I suspect his point is that rule by the wealthy did not work out then, and won’t now. I suspect we all agree on this point, we merely differ (completely) on how to mitigate this problem.

                Yeah, hence my response to DrDick that the libertarian would consider the market to be liberating and the government to be rule by oligarchs.

                Your side sees the state as a fundamental check against economic power, my side sees the state as a fundamental source of economic power.

                And this goes for libertarians of the right and left side.

              • mark f says:

                I suspect his point is that rule by the wealthy did not work out then, and won’t now.

                With the corollary that rule by someone (with visible hands) is inevitable.

                It’s weird that Brad initially limited this debate to what happened within the last century, and when I objected he jumped to 200 years. I wonder if anything happened between 100-200 years ago that might help us out.

              • Brad P. says:

                It’s weird that Brad initially limited this debate to what happened within the last century, and when I objected he jumped to 200 years. I wonder if anything happened between 100-200 years ago that might help us out.

                I’m guessing you want to use a massive technological revolution that completely reworked entire economies in a generation as an example of why the free market doesn’t work, all the while ignoring how government worked tirelessly to subsidize the industrialists investments, crush labor’s dissent, and cartelize away competition.

                If I pointed you to The Triumph of Conservatism which was written by a leftist historian that shows how the financial and industrial monopolies and oligopolies around the turn of the century were breaking down until they latched onto progressive rhetoric that eliminated competition, would you read it?

              • Brad P. says:

                With the corollary that rule by someone (with visible hands) is inevitable.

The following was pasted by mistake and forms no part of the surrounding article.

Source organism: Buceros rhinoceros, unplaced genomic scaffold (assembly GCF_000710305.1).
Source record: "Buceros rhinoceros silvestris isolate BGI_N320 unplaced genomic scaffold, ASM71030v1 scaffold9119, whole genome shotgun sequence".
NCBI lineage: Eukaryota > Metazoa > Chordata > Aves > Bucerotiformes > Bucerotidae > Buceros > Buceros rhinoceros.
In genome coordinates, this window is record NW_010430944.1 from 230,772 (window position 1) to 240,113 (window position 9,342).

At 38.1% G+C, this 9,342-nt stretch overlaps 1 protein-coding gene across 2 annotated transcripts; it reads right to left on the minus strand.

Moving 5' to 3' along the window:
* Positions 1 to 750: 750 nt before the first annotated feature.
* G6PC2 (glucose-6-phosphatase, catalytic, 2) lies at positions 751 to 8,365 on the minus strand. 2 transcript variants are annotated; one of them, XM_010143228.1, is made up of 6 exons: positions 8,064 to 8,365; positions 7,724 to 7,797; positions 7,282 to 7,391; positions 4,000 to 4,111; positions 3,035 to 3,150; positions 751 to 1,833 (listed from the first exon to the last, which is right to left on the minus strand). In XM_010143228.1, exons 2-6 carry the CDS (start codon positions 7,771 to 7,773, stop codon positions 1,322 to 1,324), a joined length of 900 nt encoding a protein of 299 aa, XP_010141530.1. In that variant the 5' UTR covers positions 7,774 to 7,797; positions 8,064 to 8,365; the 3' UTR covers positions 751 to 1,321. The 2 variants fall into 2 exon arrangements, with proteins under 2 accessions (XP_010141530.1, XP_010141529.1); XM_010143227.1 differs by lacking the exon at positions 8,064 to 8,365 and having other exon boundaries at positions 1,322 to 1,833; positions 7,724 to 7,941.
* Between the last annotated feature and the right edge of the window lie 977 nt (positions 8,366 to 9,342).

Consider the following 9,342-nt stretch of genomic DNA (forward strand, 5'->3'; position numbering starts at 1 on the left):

As a libertarian that comes from Hayekian roots, I believe strongly that society and economies spontaneously order in the absence of rulers.

              • mark f says:

                Sure, I’d read it. I don’t know which part of what you typed you think I’d disagree with, though, nor do I get why you think that contradicts the idea that the relatively lasseiz-faire markets of the time produced vast inequalities and injustice.

                I’d be very surprised if the book’s socialist author really says a market solution was superduper awesome for everyone.

              • Brad P. says:

                Sure, I’d read it. I don’t know which part of what you typed you think I’d disagree with, though, nor do I get why you think that contradicts the idea that the relatively lasseiz-faire markets of the time produced vast inequalities and injustice.

                Because his central argument in the book is that the market shares of industrial magnates were slipping, and that the progressive movement was spearheaded by them to stifle their competition.

                He points to data that the cartels, when left to their own, would engage in price wars that would only serve to cripple them, and that it was through the grand national projects of US progressivism that they managed to entrench their position of power.

              • mark f says:

                I understand all that. That’s an argument for why market capitalism was working pretty much as it was supposed to among competing capitalists and some segment of consumers.

                I’m talking about the other people, the kids in the coal mines and the girls at the shirtwaist factories and the people Upton Sinclair wrote about. Pre-progessive era capitalism wasn’t working so hot for them.

              • DrDick says:

                Brad, we have been over this before, but reality is not kind to libertarians. What markets (of the capitalist sort) are most efficient at is transferring value from labor to capital (from the workers to the rentiers). You need to understand the effects of wealth concentration, inevitable in market systems, on distorting markets in the favor of the wealthy. This is what happens. Every. Single. Time. No exceptions.

              • Brad P. says:

                You need to understand the effects of wealth concentration, inevitable in market systems, on distorting markets in the favor of the wealthy. This is what happens. Every. Single. Time. No exceptions.

                The state and its project centralize wealth. Do you think we would have Goldman-Sachs, JP Morgan, or Bank of America in their current state if not for government support and privileged use of money?